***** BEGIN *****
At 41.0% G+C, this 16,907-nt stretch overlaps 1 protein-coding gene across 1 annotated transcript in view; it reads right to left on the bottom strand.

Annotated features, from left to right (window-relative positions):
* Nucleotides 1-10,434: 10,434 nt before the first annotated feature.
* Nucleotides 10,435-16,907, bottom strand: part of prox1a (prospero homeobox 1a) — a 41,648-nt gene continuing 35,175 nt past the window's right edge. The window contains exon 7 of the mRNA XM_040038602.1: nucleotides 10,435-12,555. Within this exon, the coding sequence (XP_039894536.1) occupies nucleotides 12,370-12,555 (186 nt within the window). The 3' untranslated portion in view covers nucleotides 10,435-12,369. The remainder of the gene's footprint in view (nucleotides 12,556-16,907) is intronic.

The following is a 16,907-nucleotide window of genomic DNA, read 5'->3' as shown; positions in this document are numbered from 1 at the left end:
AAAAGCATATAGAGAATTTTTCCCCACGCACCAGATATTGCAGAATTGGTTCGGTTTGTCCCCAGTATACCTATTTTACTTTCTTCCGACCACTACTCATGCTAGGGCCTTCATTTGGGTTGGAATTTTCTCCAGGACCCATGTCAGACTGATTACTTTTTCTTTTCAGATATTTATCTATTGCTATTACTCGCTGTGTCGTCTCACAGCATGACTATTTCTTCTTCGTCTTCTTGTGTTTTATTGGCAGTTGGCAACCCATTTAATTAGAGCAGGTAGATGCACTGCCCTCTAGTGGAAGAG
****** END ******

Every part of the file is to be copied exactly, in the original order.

At 41.0% G+C, this 16,907-nt stretch overlaps 1 protein-coding gene across 1 annotated transcript in view; it reads right to left on the bottom strand.

Annotated features, from left to right (window-relative positions):
* Nucleotides 1-10,434: 10,434 nt before the first annotated feature.
* Nucleotides 10,435-16,907, bottom strand: part of prox1a (prospero homeobox 1a) — a 41,648-nt gene continuing 35,175 nt past the window's right edge. The window contains exon 7 of the mRNA XM_040038602.1: nucleotides 10,435-12,555. Within this exon, the coding sequence (XP_039894536.1) occupies nucleotides 12,370-12,555 (186 nt within the window). The 3' untranslated portion in view covers nucleotides 10,435-12,369. The remainder of the gene's footprint in view (nucleotides 12,556-16,907) is intronic.

The following is a 16,907-nucleotide window of genomic DNA, read 5'->3' as shown; positions in this document are numbered from 1 at the left end:
AAAAGCATATAGAGAATTTTTCCCCACGCACCAGATATTGCAGAATTGGTTCGGTTTGTCCCCAGTATACCTATTTTACTTTCTTCCGACCACTACTCATGCTAGGGCCTTCATTTGGGTTGGAATTTTCTCCAGGACCCATGTCAGACTGATTACTTTTTCTTTTCAGATATTTATCTATTGCTATTACTCGCTGTGTCGTCTCACAGCATGACTATTTCTTCTTCGTCTTCTTGTGTTTTATTGGCAGTTGGCAACCCATTTAATTAGAGCAGGTAGATGCACTGCCCTCTAGTGGAAGAG